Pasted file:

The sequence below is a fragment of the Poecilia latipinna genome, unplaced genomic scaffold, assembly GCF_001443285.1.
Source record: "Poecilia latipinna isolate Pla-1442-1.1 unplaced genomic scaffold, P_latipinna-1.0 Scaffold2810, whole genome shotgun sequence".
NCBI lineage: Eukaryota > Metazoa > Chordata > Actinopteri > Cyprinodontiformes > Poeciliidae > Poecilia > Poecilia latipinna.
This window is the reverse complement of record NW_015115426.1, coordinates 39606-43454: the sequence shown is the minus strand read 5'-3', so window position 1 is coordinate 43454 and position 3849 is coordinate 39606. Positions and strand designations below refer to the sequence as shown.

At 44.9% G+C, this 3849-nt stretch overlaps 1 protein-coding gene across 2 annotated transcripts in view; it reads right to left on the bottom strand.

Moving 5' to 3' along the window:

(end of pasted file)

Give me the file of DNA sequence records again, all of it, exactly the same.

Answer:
The sequence below is a fragment of the Poecilia latipinna genome, unplaced genomic scaffold, assembly GCF_001443285.1.
Source record: "Poecilia latipinna isolate Pla-1442-1.1 unplaced genomic scaffold, P_latipinna-1.0 Scaffold2810, whole genome shotgun sequence".
NCBI lineage: Eukaryota > Metazoa > Chordata > Actinopteri > Cyprinodontiformes > Poeciliidae > Poecilia > Poecilia latipinna.
This window is the reverse complement of record NW_015115426.1, coordinates 39606-43454: the sequence shown is the minus strand read 5'-3', so window position 1 is coordinate 43454 and position 3849 is coordinate 39606. Positions and strand designations below refer to the sequence as shown.

At 44.9% G+C, this 3849-nt stretch overlaps 1 protein-coding gene across 2 annotated transcripts in view; it reads right to left on the bottom strand.

Moving 5' to 3' along the window: